We didn’t get everyone. As people were out looking, it was a stop in their interview train, if you will. There was a group that I thought was very close to coming and last minute, they chose another entity.

My agents are my best recruiters. They speak of what they live, and they speak the truth and they are happy where they are. And they realize there’s a choice. 

There’s been a lot of talk about a large round of Compass contracts and clawbacks expiring soon in California. Is that something you’re keeping your eye on?

It’s funny you say that, because yes. Unfortunately, I’m not going to compete with some of the corporate, big-name brokerages and write checks.

And it’s so funny to me, because so many of them are doing exactly what ticked them off about [Compass]. People were recruiting and they were writing big marketing dollars, and they were giving splits that made no sense.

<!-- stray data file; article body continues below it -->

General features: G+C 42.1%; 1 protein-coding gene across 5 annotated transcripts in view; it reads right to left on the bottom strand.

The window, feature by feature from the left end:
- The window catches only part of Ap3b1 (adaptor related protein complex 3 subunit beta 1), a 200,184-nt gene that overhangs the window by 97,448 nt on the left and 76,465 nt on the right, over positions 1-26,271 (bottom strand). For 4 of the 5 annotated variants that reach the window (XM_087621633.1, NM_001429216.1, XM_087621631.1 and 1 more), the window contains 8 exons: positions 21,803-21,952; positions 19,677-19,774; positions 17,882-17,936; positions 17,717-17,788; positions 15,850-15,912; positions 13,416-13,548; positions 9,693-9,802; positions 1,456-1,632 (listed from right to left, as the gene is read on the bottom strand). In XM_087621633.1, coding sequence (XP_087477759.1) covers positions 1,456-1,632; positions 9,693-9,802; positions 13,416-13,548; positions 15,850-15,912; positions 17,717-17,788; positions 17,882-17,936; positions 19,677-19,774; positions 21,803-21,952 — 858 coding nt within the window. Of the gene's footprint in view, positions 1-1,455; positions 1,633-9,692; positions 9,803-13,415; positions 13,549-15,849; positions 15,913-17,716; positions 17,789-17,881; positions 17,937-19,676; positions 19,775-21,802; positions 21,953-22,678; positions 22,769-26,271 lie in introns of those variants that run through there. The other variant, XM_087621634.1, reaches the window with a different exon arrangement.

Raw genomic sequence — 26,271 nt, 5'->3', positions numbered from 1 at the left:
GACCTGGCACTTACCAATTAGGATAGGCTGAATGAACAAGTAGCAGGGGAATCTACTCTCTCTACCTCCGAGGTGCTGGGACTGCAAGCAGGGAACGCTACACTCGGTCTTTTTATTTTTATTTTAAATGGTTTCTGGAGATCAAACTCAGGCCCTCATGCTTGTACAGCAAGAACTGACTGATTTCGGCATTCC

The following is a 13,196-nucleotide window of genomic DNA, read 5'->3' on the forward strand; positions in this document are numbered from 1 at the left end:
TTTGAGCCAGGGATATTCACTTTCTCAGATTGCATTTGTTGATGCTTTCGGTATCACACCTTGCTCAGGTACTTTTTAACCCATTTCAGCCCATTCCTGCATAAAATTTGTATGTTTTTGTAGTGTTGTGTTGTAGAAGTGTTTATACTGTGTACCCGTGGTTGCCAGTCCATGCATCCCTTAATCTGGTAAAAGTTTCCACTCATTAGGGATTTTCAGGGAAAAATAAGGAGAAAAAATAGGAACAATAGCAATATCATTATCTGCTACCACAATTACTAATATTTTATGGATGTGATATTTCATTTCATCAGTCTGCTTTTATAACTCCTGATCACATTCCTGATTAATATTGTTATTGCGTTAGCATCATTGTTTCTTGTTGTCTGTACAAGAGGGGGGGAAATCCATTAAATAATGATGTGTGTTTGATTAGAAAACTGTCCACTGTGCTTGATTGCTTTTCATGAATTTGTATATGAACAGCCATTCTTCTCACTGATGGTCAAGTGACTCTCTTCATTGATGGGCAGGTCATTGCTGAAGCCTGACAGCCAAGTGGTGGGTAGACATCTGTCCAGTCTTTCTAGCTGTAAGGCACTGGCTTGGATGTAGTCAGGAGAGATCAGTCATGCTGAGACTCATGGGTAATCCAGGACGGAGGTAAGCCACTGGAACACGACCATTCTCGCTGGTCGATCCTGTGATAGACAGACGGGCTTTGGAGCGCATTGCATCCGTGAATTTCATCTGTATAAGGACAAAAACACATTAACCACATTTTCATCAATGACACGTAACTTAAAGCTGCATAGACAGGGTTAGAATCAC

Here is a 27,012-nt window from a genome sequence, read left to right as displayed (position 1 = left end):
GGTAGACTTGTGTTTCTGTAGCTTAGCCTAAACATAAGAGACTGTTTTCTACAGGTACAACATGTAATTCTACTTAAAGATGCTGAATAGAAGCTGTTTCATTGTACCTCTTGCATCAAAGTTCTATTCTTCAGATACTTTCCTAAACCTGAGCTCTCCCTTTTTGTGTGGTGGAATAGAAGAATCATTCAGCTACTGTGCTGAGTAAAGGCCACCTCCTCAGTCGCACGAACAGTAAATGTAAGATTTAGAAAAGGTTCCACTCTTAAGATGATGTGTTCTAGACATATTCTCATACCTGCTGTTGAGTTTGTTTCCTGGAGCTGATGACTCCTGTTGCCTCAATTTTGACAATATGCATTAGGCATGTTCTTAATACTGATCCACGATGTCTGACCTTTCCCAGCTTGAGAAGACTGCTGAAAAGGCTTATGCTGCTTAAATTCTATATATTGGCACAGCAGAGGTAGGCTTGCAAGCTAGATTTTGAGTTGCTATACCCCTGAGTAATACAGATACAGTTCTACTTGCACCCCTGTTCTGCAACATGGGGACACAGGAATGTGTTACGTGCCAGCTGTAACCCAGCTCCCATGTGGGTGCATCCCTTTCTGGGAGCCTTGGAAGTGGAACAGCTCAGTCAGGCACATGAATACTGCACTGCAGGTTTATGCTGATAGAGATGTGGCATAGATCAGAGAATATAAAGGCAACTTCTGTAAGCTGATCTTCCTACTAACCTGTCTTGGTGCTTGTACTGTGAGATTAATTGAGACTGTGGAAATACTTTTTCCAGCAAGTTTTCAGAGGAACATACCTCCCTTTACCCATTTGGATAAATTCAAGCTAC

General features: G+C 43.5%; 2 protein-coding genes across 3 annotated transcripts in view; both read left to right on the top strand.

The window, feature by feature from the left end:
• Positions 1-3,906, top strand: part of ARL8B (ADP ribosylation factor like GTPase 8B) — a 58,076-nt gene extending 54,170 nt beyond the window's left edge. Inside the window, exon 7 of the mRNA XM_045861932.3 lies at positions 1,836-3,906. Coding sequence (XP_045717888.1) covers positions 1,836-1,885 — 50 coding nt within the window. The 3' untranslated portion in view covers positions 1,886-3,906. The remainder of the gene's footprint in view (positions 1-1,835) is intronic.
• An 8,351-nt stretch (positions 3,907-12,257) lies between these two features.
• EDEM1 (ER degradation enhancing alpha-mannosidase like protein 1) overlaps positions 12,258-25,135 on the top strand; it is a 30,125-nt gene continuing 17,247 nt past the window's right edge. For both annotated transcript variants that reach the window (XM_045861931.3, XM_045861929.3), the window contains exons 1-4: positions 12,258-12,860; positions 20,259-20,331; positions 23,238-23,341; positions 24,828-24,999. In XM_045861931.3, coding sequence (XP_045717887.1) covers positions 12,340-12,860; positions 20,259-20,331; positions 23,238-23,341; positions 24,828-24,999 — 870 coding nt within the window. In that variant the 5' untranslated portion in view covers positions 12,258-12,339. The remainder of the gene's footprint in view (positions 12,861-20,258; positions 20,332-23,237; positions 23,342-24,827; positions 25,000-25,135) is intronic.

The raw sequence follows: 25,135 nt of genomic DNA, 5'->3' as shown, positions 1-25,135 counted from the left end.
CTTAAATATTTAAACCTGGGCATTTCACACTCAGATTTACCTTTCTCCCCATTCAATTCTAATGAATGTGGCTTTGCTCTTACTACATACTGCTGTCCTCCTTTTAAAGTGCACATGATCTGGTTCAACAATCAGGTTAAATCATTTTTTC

That’s great, but look where they are now. It’s like golden handcuffs. So now [the agents] are released, and there’s not going to be much retention. There will be some, but there’s a lot of frustration.

And now, the very companies who complained about it are offering dangling carrots — offering big checks with big money — to a lot of the Compass players. I’m being told, ‘You better grab the list and start calling, but good luck competing against these people who are giving big money, and big marketing bucks, and a huge split.’

My response is the same as it was: I stay in my lane. You do what you’re good at. And in time, it all shakes out exactly as it needs to be.

I can’t and I won’t buy an agent. It doesn’t make sense for me. It’s not fair to my agents who are working their butts off to get to the next split level. I can’t do that. It’s not good for company culture.

In what ways has being an independent brokerage been an advantage for your business during the pandemic?

We’re able to pivot. It’s similar to a big-rig going down the Grapevine, [a winding highway in California]. If you have a big rig, it’s a lot of momentum, and they need these padded exit roadways of their own to slow down, to restart, to move right and left. For us, I feel like we’re a little Corvette.

We have better quality, in my opinion. We purposely don’t have proprietary programs or apps or background platforms because we’re able to always move ahead with the next, best thing.